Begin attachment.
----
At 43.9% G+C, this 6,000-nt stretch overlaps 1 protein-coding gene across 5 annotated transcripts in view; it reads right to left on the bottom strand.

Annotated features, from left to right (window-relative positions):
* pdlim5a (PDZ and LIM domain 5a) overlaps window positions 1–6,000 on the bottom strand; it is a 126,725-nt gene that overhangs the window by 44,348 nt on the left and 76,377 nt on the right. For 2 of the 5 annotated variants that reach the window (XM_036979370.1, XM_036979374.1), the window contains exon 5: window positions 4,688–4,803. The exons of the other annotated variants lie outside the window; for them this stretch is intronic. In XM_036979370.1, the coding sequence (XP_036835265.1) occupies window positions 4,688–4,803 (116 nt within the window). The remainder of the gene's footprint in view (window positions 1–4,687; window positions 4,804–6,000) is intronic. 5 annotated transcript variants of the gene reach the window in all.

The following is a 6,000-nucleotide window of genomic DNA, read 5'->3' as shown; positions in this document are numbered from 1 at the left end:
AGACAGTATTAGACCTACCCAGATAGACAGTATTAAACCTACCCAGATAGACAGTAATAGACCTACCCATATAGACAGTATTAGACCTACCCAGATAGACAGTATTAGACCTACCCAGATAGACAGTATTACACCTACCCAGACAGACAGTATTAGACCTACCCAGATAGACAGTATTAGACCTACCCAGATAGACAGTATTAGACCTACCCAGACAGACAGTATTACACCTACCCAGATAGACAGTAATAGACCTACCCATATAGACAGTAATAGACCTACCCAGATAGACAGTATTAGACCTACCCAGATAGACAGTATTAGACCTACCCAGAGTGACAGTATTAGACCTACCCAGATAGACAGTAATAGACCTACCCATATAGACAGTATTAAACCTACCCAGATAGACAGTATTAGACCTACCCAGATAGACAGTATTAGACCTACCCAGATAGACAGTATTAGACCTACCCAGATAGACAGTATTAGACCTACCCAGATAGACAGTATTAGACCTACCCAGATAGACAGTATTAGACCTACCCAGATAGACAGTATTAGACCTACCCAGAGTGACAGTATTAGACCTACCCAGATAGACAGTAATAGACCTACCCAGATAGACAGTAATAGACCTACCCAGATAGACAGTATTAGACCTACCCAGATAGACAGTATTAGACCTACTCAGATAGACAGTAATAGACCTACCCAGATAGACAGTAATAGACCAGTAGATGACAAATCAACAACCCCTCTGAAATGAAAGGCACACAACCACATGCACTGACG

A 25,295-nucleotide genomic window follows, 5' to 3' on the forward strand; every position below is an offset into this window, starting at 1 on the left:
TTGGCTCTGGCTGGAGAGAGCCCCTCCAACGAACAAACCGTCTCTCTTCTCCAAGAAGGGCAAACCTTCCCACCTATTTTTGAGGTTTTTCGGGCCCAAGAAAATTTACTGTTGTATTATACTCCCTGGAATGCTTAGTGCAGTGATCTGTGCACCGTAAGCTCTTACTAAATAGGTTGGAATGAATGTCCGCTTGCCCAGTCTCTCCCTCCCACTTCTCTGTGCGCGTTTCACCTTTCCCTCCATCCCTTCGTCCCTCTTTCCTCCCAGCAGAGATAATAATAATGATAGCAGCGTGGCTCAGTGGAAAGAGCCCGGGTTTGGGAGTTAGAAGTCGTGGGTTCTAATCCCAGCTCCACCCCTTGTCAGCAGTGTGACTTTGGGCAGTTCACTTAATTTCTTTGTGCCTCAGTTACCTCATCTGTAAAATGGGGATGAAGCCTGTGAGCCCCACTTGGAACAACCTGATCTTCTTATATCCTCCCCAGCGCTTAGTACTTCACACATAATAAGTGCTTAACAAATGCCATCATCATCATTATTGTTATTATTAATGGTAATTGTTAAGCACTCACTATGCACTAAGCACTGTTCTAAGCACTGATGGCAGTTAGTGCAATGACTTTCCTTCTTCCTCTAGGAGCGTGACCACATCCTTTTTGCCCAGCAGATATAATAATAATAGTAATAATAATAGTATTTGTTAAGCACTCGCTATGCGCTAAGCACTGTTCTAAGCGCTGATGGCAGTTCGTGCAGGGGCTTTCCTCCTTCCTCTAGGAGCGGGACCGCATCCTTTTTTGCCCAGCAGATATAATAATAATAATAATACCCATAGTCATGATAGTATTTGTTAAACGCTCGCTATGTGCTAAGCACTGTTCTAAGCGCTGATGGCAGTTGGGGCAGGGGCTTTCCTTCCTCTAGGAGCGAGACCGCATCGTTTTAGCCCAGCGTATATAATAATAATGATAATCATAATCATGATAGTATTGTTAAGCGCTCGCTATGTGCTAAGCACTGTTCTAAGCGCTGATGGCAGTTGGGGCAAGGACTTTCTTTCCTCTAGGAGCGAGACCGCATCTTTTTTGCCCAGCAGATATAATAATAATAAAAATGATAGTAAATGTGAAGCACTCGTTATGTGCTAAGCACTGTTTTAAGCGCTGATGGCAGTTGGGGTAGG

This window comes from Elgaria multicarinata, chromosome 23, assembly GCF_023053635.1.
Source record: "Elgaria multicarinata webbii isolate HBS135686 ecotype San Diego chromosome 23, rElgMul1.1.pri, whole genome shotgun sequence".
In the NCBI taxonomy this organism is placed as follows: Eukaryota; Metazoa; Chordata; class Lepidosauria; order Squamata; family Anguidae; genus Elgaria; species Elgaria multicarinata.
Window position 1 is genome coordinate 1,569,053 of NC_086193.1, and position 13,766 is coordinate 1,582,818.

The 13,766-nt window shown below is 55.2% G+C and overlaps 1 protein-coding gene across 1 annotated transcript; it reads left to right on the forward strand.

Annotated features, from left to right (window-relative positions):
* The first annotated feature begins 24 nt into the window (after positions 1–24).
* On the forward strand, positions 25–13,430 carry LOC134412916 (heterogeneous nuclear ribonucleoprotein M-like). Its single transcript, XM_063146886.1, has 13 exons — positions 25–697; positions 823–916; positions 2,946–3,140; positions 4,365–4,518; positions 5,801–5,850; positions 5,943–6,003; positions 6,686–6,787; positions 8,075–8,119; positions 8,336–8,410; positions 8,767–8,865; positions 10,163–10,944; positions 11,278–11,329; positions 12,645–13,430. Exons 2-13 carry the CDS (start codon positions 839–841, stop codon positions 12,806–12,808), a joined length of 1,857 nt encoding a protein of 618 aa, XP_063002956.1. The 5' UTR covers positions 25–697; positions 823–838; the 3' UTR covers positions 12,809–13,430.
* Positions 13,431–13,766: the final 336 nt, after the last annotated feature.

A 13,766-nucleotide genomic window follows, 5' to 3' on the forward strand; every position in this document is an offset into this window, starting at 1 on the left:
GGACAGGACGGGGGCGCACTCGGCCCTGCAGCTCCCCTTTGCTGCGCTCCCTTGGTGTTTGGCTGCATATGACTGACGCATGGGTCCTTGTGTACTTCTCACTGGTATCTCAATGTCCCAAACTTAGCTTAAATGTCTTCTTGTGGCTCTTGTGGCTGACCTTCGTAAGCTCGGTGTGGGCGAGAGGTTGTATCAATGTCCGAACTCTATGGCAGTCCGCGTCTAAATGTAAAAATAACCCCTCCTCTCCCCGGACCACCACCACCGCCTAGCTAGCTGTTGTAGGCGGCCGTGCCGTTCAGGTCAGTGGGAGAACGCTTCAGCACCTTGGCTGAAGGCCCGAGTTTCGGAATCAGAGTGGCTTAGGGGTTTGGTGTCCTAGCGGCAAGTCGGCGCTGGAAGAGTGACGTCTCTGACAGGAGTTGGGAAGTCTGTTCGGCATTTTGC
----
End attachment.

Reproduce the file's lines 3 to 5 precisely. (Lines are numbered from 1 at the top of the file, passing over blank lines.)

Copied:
* pdlim5a (PDZ and LIM domain 5a) overlaps window positions 1–6,000 on the bottom strand; it is a 126,725-nt gene that overhangs the window by 44,348 nt on the left and 76,377 nt on the right. For 2 of the 5 annotated variants that reach the window (XM_036979370.1, XM_036979374.1), the window contains exon 5: window positions 4,688–4,803. The exons of the other annotated variants lie outside the window; for them this stretch is intronic. In XM_036979370.1, the coding sequence (XP_036835265.1) occupies window positions 4,688–4,803 (116 nt within the window). The remainder of the gene's footprint in view (window positions 1–4,687; window positions 4,804–6,000) is intronic. 5 annotated transcript variants of the gene reach the window in all.

The following is a 6,000-nucleotide window of genomic DNA, read 5'->3' as shown; positions in this document are numbered from 1 at the left end:
AGACAGTATTAGACCTACCCAGATAGACAGTATTAAACCTACCCAGATAGACAGTAATAGACCTACCCATATAGACAGTATTAGACCTACCCAGATAGACAGTATTAGACCTACCCAGATAGACAGTATTACACCTACCCAGACAGACAGTATTAGACCTACCCAGATAGACAGTATTAGACCTACCCAGATAGACAGTATTAGACCTACCCAGACAGACAGTATTACACCTACCCAGATAGACAGTAATAGACCTACCCATATAGACAGTAATAGACCTACCCAGATAGACAGTATTAGACCTACCCAGATAGACAGTATTAGACCTACCCAGAGTGACAGTATTAGACCTACCCAGATAGACAGTAATAGACCTACCCATATAGACAGTATTAAACCTACCCAGATAGACAGTATTAGACCTACCCAGATAGACAGTATTAGACCTACCCAGATAGACAGTATTAGACCTACCCAGATAGACAGTATTAGACCTACCCAGATAGACAGTATTAGACCTACCCAGATAGACAGTATTAGACCTACCCAGATAGACAGTATTAGACCTACCCAGAGTGACAGTATTAGACCTACCCAGATAGACAGTAATAGACCTACCCAGATAGACAGTAATAGACCTACCCAGATAGACAGTATTAGACCTACCCAGATAGACAGTATTAGACCTACTCAGATAGACAGTAATAGACCTACCCAGATAGACAGTAATAGACCAGTAGATGACAAATCAACAACCCCTCTGAAATGAAAGGCACACAACCACATGCACTGACG